By Scott SturkolApril 10, 2017
Soldiers entering the Army's "91-Juliet" military occupational specialty (MOS) trained at Fort McCoy's Regional Training Site (RTS)-Maintenance in January and February in the Quartermaster and Chemical Equipment Repair Course.
The course teaches the basic skills a Soldier needs to earn the 91J MOS to become a quartermaster and chemical equipment repairer. In this MOS, the Soldier supervises or performs unit, direct, and general support maintenance on chemical equipment, quartermaster machinery, forced-air heaters, and special purpose equipment, according to the Army job description for the MOS.
Sgt. 1st Class Marcos Miller, course manager at RTS-Maintenance, said the course is completed in two three-week phases. "The first half of the first phase deals with a lot of basic principles," he said.
Those basic learned principles include gaining skills on how to navigate through a military technical manual as well as becoming familiarized with the types of tools used to maintain and service equipment.
"We help them make sure the students have the right tools and skills for the (work) they will have to do," Miller said.
Heaters and decontamination units are some of the equipment that students work on during phase one of the course. Once phase two begins, students train on laundry and water-purification systems as well as dryer/tumbler systems.
"One of the systems the students work on in phase two includes the LADS (Laundry and Dryer System)," Miller said. "It is a mobile system made to go out in the field. The system, for example, will collect water once in the morning and use that same water over and over. It filters the water before each new cycle. It has its own recycling system and its own purification system."
Throughout the course, safety measures and procedures are emphasized to all students.
"Besides basic safety ... we also go over fire safety and extinguishers," Miller said.
"These are important measures for them to know to complete their work and to do it safely."
Miller said one of the most difficult pieces of equipment the students learn about is the 3000 Reverse-Osmosis Water Purification Unit.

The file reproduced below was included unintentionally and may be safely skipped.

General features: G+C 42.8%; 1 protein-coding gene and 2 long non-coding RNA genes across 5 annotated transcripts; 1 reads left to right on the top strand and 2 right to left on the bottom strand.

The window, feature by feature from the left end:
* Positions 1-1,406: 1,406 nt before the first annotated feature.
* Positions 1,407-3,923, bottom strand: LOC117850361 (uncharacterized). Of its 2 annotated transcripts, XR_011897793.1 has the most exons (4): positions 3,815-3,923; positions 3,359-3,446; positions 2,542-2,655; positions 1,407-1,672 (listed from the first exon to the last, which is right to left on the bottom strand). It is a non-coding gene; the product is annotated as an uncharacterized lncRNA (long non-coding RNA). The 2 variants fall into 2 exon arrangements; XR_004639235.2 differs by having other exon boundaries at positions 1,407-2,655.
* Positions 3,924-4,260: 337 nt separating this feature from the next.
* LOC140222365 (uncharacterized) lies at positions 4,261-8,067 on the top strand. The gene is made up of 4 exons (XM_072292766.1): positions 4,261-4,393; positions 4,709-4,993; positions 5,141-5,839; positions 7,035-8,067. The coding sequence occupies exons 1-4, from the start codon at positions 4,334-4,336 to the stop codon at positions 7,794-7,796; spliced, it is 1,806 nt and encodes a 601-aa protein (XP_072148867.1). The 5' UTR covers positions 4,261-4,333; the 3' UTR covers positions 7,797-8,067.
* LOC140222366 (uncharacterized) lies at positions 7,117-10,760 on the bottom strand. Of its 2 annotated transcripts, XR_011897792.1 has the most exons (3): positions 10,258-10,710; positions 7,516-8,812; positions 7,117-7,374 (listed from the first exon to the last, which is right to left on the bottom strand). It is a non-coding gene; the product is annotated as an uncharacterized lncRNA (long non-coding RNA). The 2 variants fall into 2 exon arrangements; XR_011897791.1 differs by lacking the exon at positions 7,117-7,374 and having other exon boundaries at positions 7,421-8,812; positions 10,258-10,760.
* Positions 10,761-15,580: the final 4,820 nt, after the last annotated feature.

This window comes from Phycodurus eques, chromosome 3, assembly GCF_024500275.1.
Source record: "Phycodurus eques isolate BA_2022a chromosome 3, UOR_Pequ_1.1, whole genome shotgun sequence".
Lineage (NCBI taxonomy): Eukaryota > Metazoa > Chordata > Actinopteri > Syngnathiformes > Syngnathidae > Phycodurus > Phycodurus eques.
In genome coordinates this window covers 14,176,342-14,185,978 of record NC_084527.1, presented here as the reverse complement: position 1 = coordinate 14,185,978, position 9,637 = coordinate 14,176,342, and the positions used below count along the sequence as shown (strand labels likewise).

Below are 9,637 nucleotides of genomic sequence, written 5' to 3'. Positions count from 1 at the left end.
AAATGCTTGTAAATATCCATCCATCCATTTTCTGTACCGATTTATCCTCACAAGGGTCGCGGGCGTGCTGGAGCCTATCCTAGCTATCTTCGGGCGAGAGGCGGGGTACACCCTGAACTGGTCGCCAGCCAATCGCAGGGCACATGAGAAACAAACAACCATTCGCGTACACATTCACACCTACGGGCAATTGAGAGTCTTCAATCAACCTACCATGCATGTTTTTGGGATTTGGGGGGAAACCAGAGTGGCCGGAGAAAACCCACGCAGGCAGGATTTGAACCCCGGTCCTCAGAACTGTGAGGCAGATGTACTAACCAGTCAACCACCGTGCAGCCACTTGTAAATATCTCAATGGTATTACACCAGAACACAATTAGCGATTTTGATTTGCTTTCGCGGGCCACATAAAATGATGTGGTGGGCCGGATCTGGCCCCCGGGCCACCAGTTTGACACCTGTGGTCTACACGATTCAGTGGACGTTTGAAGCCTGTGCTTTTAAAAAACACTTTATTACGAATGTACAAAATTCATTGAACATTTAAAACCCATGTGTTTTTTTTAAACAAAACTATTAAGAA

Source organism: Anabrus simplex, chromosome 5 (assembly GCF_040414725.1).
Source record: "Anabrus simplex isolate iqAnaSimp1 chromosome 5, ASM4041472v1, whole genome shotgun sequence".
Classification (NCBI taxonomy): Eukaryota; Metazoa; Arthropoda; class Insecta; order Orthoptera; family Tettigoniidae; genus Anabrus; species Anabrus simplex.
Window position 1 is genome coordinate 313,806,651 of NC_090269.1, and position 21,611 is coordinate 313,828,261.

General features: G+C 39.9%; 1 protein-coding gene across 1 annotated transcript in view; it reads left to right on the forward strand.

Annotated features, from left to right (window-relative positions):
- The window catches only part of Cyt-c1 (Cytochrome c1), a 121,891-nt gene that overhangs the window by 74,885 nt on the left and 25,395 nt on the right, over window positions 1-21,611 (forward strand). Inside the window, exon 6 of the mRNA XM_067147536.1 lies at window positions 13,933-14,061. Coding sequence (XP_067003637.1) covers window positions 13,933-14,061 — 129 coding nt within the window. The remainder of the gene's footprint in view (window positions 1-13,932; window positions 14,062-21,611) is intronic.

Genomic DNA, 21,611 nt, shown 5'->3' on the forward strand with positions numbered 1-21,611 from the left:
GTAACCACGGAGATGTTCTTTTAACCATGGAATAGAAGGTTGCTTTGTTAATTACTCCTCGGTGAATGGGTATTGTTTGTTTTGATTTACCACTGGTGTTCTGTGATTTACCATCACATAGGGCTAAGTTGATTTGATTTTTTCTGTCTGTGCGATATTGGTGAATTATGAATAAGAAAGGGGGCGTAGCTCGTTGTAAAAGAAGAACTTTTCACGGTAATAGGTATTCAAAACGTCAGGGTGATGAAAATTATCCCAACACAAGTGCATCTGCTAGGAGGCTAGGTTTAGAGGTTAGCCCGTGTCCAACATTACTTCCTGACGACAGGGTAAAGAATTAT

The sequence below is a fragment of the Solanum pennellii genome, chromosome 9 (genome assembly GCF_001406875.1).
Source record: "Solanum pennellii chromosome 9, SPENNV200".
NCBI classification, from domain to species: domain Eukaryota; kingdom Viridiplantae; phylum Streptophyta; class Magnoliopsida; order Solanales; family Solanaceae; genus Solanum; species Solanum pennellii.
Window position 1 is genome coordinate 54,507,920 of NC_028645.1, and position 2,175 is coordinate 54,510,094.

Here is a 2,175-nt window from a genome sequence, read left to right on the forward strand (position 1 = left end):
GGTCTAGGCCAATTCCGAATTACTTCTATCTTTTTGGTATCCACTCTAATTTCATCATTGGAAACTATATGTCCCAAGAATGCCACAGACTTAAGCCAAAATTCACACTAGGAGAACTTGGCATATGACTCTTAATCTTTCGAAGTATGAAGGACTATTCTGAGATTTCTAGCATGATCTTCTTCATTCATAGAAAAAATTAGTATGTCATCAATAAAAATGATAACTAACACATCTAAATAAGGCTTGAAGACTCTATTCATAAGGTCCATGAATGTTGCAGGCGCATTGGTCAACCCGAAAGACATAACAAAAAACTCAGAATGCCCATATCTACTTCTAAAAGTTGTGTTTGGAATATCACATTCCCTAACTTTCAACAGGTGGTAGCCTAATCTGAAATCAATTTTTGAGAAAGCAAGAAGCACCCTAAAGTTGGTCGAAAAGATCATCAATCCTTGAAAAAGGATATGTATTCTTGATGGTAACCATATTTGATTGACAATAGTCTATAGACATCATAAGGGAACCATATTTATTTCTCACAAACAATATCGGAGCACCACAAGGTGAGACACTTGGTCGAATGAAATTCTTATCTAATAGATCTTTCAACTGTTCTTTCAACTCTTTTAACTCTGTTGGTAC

"This unit has ... many electronics behind it that manage the valves, the timing, sensors, and related parts," Miller said. "That alone makes it more challenging to teach about and to troubleshoot if there's a repair that needs to be done."
Spc. Hunter Blehm with the Washington National Guard's 792nd Chemical Company at Grand View said he appreciated the training.
"I had a pretty good understanding before I came here of the mechanical side of all of this," Blehm said. "However, this course has given me good, in-depth training - especially on electrical systems."
Blehm added that his new skills as a quartermaster and chemical equipment repairer will definitely help his unit.
"Getting back to my unit, this will help me understand and maintain some of our equipment better," Blehm said. "Plus, I can pass on knowledge I learned here to help our unit."
Much of the training was new for Sgt. Sarae Ath with the Texas National Guard's 949th Brigade Support Battalion at Fort Worth, and he said he also appreciated the training.
"I didn't come here with much knowledge and I don't have an electronic or mechanical background," Ath said.
"Since I have been through here though, I have got a (much) better understanding of many things associated with this career field. For example, I can now look through schematics and determine electrical flow. I also know more how this equipment ticks mechanically."
Miller is one of two instructors assigned to the course, and guest instructors also support the course.
Blehm said having instructors readily available to help them through the many technically specific training modules "really enhanced" his training experience.
"The instructor-to-student ratio is phenomenal, and we appreciate the one-on-one time our instructors are willing to provide so we understand everything we need to know," Blehm said.
RTS-Maintenance at Fort McCoy trains Soldiers in both active- and reserve-component forces.